Exposure metering.

Started Apr 5, 2014 | Questions thread
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Digital Shutterbug Senior Member • Posts: 2,335
Re: Exposure metering.

orelavi wrote:

I don't want to return this camera.

I love this camera but i think that a small software update can improve it.

It much easier to recompose and shoot from the same button (shutter button) instead of using 2 different button with 2 different fingers for that.

I must say I am a total loss as to why you think this is so complicated. I know very few photographers that don't move the focus control to a separate button. Many articles I read by various well known professional photographers indicate they shoot this way. Canon and Nikon have both offered this feature for years. I researched the X-T1 before buying it. Had it not had the capability, I would not have bought it. It's that important to me.

On the X-T1, your thumb almost rests on the AF-L button. You just slide your thumb up and slightly right, press the AF-L button to allow the camera to focus. You can then release the button. The camera will hold that focus adjustment for as many exposures as you care to make.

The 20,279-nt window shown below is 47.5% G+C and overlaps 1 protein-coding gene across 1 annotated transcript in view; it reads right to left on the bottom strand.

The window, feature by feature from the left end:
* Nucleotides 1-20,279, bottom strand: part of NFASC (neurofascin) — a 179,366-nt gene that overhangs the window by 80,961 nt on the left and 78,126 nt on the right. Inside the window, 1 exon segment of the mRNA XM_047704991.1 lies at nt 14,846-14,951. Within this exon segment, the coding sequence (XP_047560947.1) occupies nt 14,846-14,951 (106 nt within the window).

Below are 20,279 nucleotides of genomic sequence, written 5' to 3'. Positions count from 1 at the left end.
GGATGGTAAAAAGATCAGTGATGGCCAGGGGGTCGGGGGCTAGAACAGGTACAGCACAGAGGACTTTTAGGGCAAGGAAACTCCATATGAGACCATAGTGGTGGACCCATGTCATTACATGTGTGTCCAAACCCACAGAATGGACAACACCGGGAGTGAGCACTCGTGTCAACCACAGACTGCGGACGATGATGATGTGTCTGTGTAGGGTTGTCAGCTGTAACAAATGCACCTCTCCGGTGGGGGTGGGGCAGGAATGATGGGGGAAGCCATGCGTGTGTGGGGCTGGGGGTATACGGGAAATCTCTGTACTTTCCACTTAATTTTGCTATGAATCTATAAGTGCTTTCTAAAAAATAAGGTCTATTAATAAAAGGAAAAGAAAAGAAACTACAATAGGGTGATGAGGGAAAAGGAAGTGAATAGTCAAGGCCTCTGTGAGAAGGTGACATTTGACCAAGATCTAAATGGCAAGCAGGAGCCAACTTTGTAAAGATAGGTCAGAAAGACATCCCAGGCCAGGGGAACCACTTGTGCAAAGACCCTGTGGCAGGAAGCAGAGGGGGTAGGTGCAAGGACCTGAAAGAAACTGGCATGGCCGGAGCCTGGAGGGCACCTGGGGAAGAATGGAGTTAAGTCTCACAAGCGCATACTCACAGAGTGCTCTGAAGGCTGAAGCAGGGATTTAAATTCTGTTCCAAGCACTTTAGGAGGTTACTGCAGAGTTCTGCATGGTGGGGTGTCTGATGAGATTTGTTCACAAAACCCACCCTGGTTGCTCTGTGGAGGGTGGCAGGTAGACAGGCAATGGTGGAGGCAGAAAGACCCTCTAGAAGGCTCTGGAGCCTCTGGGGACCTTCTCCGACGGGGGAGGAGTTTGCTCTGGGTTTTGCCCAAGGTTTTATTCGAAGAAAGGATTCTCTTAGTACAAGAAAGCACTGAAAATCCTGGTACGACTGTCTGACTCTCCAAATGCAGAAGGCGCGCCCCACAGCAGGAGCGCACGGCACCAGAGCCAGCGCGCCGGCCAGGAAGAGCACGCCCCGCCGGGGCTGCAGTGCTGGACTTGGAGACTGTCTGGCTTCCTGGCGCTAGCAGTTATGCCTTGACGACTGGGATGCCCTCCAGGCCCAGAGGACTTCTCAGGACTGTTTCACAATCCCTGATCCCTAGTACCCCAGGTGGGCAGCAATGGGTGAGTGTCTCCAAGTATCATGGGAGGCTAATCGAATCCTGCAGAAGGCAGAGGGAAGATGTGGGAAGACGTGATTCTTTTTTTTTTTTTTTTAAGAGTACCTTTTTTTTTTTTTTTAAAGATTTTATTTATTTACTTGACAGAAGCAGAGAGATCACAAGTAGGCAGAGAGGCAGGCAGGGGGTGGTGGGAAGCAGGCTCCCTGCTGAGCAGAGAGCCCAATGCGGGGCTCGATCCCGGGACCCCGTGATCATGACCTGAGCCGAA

After acquiring focus, recompose and shoot. You can even recompose, meter the subject and hold a half press while recomposing one more time for the actual exposure. This is what I do for spot metered exposures.

I started using this technique many years ago when Canon started making the feature available on DSLR's. It took all of about 2 hours for it to become totally natural to me. I have never returned to the old method of focusing with the shutter button. The only difference with the Fuji is in continuous focus mode. Canon allows you to still use the separate button for focus. Fuji forces control back to the shutter button. I don't shoot in continuous focus mode a lot, but I have not found it to be a big problem to revert back to the shutter button on those occasions.

Unless you have some handicap, such as arthritis or the loss of the end of your thumb, that prevents the easy use of of your thumb for pressing the AF-L button, I think you would quickly learn to appreciate the usefulness of this technique.

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Steve

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